determining whether a currently measured value of the physical quantity falls within a first reference range having preset upper and lower limits until the number of measurement of the physical quantity reaches a predetermined number, and, after the number of the measurement has reached the predetermined number, whether the currently measured value falls within a second reference range which is calculated from the predetermined number of consecutive measurements that precede the current measurement.

With this method, the manufacturing line may adequately incorporate a quality test line which may carry out required tests on the appliances received from the assembly line without interrupting assembly lines, thereby improving its production efficiency.

It would be appreciated that the reliability of the test may be improved by not counting those data which were determined to be out of the reference ranges in the predetermined numbers of consecutive measurements.

The second predetermined reference range of the physical quantity may be defined such that it is centered at the mean value of the maximum and the minimum of the predetermined number of consecutive measurements that precede the current measurement and has a width which equals the difference between the maximum and the minimum, multiplied by a correction factor. Alternatively, the second predetermined reference range may be defined such that it is centered at the latest value of the predetermined number of consecutive measurements that precede the current measurement and has a width which equals the maximum variation in the consecutive measurements, multiplied by a correction factor. Obviously, the reliability of the test may be further increased by simultaneous adoption of these two reference ranges.

In another aspect of the invention, there is provided a quality test line that may be incorporated within an assembly line, for testing the quality or capacity of a refrigeration unit which is delivered from the assembly line and includes a compressor, a condenser, a expansion device, and an evaporator. The quality test line comprises:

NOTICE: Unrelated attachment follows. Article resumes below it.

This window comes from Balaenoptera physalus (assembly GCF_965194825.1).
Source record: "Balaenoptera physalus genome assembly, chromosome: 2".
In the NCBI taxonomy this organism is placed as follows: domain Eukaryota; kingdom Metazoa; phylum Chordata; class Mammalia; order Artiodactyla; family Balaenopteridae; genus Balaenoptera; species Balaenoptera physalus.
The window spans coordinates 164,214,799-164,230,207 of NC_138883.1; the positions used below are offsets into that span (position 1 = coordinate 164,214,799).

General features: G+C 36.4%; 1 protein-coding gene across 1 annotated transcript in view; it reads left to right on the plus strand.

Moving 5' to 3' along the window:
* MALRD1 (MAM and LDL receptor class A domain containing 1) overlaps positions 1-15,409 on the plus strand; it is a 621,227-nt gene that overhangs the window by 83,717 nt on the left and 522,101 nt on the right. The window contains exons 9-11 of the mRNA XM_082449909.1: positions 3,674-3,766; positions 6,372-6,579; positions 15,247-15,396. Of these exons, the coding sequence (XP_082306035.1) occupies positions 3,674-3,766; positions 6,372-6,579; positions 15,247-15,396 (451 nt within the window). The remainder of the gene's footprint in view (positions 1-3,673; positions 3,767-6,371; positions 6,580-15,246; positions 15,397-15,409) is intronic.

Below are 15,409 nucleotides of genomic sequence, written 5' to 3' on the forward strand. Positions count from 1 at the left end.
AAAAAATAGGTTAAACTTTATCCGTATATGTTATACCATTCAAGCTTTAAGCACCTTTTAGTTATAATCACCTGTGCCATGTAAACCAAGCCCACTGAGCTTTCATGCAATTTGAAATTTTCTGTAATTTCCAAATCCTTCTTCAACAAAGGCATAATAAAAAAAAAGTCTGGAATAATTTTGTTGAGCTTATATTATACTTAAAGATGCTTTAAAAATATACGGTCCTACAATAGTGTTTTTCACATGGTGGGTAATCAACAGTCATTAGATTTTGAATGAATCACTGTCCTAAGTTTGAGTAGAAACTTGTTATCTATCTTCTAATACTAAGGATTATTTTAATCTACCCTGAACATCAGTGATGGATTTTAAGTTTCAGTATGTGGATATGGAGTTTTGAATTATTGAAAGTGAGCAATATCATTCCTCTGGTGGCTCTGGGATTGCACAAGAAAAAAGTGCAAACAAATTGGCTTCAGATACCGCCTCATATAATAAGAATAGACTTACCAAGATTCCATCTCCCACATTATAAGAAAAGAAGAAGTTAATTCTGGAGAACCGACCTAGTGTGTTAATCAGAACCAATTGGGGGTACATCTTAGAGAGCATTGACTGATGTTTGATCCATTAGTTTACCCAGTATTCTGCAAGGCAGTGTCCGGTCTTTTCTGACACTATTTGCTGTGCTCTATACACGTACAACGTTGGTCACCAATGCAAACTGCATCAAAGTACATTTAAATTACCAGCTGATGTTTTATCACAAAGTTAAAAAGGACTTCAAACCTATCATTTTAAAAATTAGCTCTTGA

means for running each of the refrigeration units from the assembly line in a simulation mode;

means for measuring at least one physical quantity observable for the refrigeration unit a predetermined time (delay time) after the refrigeration unit is started in the simulation mode; and

means for determining the capacity of the refrigeration unit by first determining whether a currently measured value of the physical quantity falls within a first reference range having preset upper and lower limits until the number of the measurements reaches a predetermined number, and after the number of the measurements has reached the predetermined number, whether the current value falls within a second reference range which is defined such that it is centered at the mean value of the maximum and the minimum of the predetermined number of consecutive measurements and has a first width which equals the difference between the maximum and the minimum, multiplied by a correction factor, and, second, determining whether the currently measured value falls within a third reference range which is defined such that it is centered at the latest value of the predetermined number of consecutive measurements that precede the current measurement and has a second width which equals the maximum variation in the consecutive measurements, multiplied by a correction factor.